The classical foundations of European art are exemplified throughout the exhibition. Perhaps the most spectacular of these are shown in Gallery III. The nine Triumph of Caesar paintings by Andrea Mantegna, c.1595-1506 have travelled from their home at Hampton Court. Their rarity and quality saved them from Cromwell’s sale. An accompanying wall label states somewhat sardonically ‘As a celebration of ruling authority, the series remained politically significant for the Gonzaga, and as such was presumably appreciated by Charles I as well’. Charles’ inglorious fate has a spectral presence over every exhibit and we find ourselves inevitably seeking premonitions which he had not seen. Julius Caesar in his Chariot (cat.33) does not seem as triumphant as he should, but sits rigid and reflective, surrounded by signs of military power with the laurel crown over his head. The Captives (cat.31) includes shadowy figures behind window grills, and the golden busts signifying defeated enemies held aloft on poles in The Musicians (cat.32) have a sinister foreboding. Surveying the gallery are the busts of Marcus Aurelius (cat.19), his wife Faustina the Younger dated AD 161 (cat.20), described on a panel as ‘the year [she] gave birth to twin boys and her husband became Roman Emperor’, along with three more busts which presumably together signify Charles I and his family. The plunder seized on Caesar’s campaigns like the artistic plunder amassed during Charles’ autocratic rule did not save them. Caesar, like Charles, was ultimately dispatched by his peers.
One of the highlights of this rich and sumptuous exhibition is Gallery VIII, which features a selection of large Orazio Gentileschi paintings, Lot and His Daughters, 1628 (cat.84), Joseph and Potiphar’s Wife, 1630-32 (cat.85), The Finding of Moses, 1630-33 (cat.86) and his daughter Artemisia Gentileschi’s Allegory of Painting, 1638-39 (cat.88). These stunning paintings, associated with commissions for The Queen’s House at Greenwich are rarely seen together. The characteristic soft, expressive female Gentileschi faces can now be compared.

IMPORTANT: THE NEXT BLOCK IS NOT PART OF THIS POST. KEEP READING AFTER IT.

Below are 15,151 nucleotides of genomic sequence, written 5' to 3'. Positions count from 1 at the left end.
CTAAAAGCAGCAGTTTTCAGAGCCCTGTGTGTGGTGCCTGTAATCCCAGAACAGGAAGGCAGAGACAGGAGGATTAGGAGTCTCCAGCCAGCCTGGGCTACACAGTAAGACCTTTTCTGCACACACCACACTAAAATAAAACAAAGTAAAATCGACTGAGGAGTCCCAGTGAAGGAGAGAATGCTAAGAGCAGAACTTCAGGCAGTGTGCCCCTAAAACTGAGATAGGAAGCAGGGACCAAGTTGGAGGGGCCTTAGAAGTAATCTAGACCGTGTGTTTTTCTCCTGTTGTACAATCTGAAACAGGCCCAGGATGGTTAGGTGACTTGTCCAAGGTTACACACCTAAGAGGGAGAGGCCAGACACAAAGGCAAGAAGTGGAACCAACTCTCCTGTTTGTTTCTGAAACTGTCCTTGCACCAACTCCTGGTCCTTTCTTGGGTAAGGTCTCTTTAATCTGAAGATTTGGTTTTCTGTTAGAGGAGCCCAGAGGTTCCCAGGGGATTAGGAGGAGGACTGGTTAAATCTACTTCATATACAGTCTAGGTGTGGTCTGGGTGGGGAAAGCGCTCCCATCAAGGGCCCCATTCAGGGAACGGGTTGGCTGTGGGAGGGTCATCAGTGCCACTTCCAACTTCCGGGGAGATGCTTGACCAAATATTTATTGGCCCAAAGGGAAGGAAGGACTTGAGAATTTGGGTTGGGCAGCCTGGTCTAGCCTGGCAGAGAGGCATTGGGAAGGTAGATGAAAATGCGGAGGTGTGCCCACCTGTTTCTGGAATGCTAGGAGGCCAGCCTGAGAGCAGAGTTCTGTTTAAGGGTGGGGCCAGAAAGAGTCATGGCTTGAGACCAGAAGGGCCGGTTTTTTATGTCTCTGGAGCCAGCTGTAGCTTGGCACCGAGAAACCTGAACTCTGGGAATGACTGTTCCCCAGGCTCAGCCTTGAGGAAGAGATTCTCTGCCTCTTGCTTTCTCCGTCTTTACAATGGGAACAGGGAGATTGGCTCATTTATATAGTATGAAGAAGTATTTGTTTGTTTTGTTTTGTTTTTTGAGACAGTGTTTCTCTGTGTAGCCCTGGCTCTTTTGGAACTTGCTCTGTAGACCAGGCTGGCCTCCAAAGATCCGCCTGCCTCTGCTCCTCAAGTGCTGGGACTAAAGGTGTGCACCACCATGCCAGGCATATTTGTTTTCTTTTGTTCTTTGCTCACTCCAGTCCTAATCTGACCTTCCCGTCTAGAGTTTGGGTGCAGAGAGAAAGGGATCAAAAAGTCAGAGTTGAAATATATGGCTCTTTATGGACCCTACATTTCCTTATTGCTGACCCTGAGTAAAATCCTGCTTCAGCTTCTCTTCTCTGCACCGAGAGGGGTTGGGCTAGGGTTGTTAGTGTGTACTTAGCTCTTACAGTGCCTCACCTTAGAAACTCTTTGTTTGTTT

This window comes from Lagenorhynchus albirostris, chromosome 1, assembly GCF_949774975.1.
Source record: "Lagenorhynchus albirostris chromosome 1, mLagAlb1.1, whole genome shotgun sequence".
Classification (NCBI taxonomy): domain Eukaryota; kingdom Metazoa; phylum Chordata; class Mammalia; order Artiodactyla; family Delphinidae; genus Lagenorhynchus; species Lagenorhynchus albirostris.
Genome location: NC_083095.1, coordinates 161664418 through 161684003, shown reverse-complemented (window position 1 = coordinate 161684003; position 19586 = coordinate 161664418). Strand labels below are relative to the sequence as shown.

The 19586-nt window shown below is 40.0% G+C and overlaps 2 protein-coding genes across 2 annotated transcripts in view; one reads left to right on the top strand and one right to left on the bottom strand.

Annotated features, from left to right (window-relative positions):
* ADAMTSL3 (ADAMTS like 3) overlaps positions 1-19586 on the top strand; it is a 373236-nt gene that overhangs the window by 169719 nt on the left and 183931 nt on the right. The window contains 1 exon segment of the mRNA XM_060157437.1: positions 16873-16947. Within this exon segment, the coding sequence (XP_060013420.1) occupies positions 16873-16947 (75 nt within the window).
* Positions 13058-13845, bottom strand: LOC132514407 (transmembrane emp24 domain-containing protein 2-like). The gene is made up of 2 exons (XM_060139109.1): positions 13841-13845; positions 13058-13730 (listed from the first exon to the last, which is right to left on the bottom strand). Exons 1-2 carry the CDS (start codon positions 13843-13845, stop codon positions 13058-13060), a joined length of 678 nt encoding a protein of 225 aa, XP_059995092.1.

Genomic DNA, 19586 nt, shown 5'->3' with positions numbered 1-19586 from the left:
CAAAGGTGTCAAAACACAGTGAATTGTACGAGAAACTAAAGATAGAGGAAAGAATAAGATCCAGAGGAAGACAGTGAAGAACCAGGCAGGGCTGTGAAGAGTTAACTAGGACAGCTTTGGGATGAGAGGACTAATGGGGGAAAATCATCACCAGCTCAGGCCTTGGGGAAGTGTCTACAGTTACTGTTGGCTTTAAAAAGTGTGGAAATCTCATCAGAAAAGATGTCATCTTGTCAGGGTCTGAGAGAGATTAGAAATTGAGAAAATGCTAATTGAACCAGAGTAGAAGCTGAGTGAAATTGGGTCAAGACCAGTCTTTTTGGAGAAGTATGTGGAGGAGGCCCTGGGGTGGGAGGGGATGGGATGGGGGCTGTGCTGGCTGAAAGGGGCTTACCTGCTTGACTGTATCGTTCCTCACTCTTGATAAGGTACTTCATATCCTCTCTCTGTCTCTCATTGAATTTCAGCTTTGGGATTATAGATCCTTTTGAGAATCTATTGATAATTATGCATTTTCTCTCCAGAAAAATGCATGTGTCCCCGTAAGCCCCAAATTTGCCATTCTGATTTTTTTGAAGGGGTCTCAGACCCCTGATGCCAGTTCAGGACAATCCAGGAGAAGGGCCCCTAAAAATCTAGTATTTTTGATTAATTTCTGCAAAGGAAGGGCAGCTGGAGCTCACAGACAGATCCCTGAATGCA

Other galleries display paintings of the Northern and Italian Renaissance, intimate cabinet miniatures and bronzes and large Mortlake tapestries, and a comprehensive portrait collection of the King and his family. It is unlikely that such riches will be seen together again on such a scale. The sale of Charles I’s art dispersed his treasures across the country and into European collections. The fact that so many now bear royal provenance again was due to the efforts of the restored King Charles II, who was aware of the value of magnificence and had no intention of relinquishing his hard-won power.
Charles’ inglorious fate has a spectral presence over every exhibit and we find ourselves inevitably seeking premonitions which he had not seen
The exhibition Charles II: Art & Power at The Queen’s Gallery complements the Royal Academy, but emphasises how exile fashioned an altered viewpoint for the restored dynasty. As curator Rufus Bird states in the catalogue, ‘It was from the Continent that Charles drew inspiration for a carefully crafted model of kingship’ (p.12). The first room briefly sets the scene with a haunting portrait of Charles I and references to his trial (Edward Bower, Charles I at his Trial,1648, cat.1) before we arrive at ‘The Revival of Ceremony’ gallery and the essential paraphernalia of monarchy. The ceremonial objects made for Charles II’s coronation occupy a large case. Their scale and contemporary date remind us of the spectacle of the occasion and their role in countering the austerity of the Commonwealth (Mace, 166-61, cat.24; Altar dishes, 1660-61 cat.25-26; Chalice and paten, c.1661, cat.27). Monarchy and its connections to the past had to be created anew and bridge the chasm to ground the new king in an unassailable legitimacy. The Order of the Garter which were included in Charles I’s portraits and bust on show at the Academy has a stronger presence here and glitters in a case, but in fact it is also new (cat.36). It materialises the fate of the Stuarts which hangs over the exhibition, as the executioner’s sword accompanied the king at the Academy. The badge was made for Charles II, the collar for James II, and both accompanied James into his second exile in 1688 and remained on the Continent until 1825. James is overshadowed by his brother in the exhibition but his belief in the signifiers of kingship, exemplified by his reputed casting of the Great Seal into the Thames to halt the functioning of government on his way out of the country, indicates the essential materiality of power on display here.